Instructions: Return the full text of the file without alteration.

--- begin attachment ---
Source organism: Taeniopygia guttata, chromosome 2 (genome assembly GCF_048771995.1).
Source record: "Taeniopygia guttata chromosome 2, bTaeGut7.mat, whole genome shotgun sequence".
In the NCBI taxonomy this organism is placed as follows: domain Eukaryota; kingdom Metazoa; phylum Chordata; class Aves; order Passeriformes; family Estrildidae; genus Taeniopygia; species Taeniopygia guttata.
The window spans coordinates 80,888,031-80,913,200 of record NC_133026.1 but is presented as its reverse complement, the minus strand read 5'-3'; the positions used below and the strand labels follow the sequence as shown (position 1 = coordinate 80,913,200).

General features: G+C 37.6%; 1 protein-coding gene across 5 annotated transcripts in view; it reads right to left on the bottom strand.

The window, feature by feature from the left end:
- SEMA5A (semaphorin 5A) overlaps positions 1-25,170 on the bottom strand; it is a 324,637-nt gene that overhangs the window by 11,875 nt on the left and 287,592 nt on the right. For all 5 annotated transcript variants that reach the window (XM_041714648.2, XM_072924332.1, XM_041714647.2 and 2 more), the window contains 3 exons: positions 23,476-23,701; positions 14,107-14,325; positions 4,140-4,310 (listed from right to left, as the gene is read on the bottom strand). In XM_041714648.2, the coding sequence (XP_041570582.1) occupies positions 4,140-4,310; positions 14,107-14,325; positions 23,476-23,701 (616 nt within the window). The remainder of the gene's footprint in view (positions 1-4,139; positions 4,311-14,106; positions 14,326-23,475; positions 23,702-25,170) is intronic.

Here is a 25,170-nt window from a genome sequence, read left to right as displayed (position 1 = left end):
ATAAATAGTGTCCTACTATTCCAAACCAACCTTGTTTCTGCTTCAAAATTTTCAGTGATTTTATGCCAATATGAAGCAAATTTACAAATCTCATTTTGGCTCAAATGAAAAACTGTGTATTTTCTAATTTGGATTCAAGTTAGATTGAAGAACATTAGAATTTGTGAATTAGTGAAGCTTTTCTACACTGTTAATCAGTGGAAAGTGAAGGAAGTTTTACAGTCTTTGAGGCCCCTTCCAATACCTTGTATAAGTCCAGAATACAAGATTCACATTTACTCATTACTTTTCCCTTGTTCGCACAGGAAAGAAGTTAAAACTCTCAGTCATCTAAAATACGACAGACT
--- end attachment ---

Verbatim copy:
Source organism: Taeniopygia guttata, chromosome 2 (genome assembly GCF_048771995.1).
Source record: "Taeniopygia guttata chromosome 2, bTaeGut7.mat, whole genome shotgun sequence".
In the NCBI taxonomy this organism is placed as follows: domain Eukaryota; kingdom Metazoa; phylum Chordata; class Aves; order Passeriformes; family Estrildidae; genus Taeniopygia; species Taeniopygia guttata.
The window spans coordinates 80,888,031-80,913,200 of record NC_133026.1 but is presented as its reverse complement, the minus strand read 5'-3'; the positions used below and the strand labels follow the sequence as shown (position 1 = coordinate 80,913,200).

General features: G+C 37.6%; 1 protein-coding gene across 5 annotated transcripts in view; it reads right to left on the bottom strand.

The window, feature by feature from the left end:
- SEMA5A (semaphorin 5A) overlaps positions 1-25,170 on the bottom strand; it is a 324,637-nt gene that overhangs the window by 11,875 nt on the left and 287,592 nt on the right. For all 5 annotated transcript variants that reach the window (XM_041714648.2, XM_072924332.1, XM_041714647.2 and 2 more), the window contains 3 exons: positions 23,476-23,701; positions 14,107-14,325; positions 4,140-4,310 (listed from right to left, as the gene is read on the bottom strand). In XM_041714648.2, the coding sequence (XP_041570582.1) occupies positions 4,140-4,310; positions 14,107-14,325; positions 23,476-23,701 (616 nt within the window). The remainder of the gene's footprint in view (positions 1-4,139; positions 4,311-14,106; positions 14,326-23,475; positions 23,702-25,170) is intronic.

Here is a 25,170-nt window from a genome sequence, read left to right as displayed (position 1 = left end):
ATAAATAGTGTCCTACTATTCCAAACCAACCTTGTTTCTGCTTCAAAATTTTCAGTGATTTTATGCCAATATGAAGCAAATTTACAAATCTCATTTTGGCTCAAATGAAAAACTGTGTATTTTCTAATTTGGATTCAAGTTAGATTGAAGAACATTAGAATTTGTGAATTAGTGAAGCTTTTCTACACTGTTAATCAGTGGAAAGTGAAGGAAGTTTTACAGTCTTTGAGGCCCCTTCCAATACCTTGTATAAGTCCAGAATACAAGATTCACATTTACTCATTACTTTTCCCTTGTTCGCACAGGAAAGAAGTTAAAACTCTCAGTCATCTAAAATACGACAGACT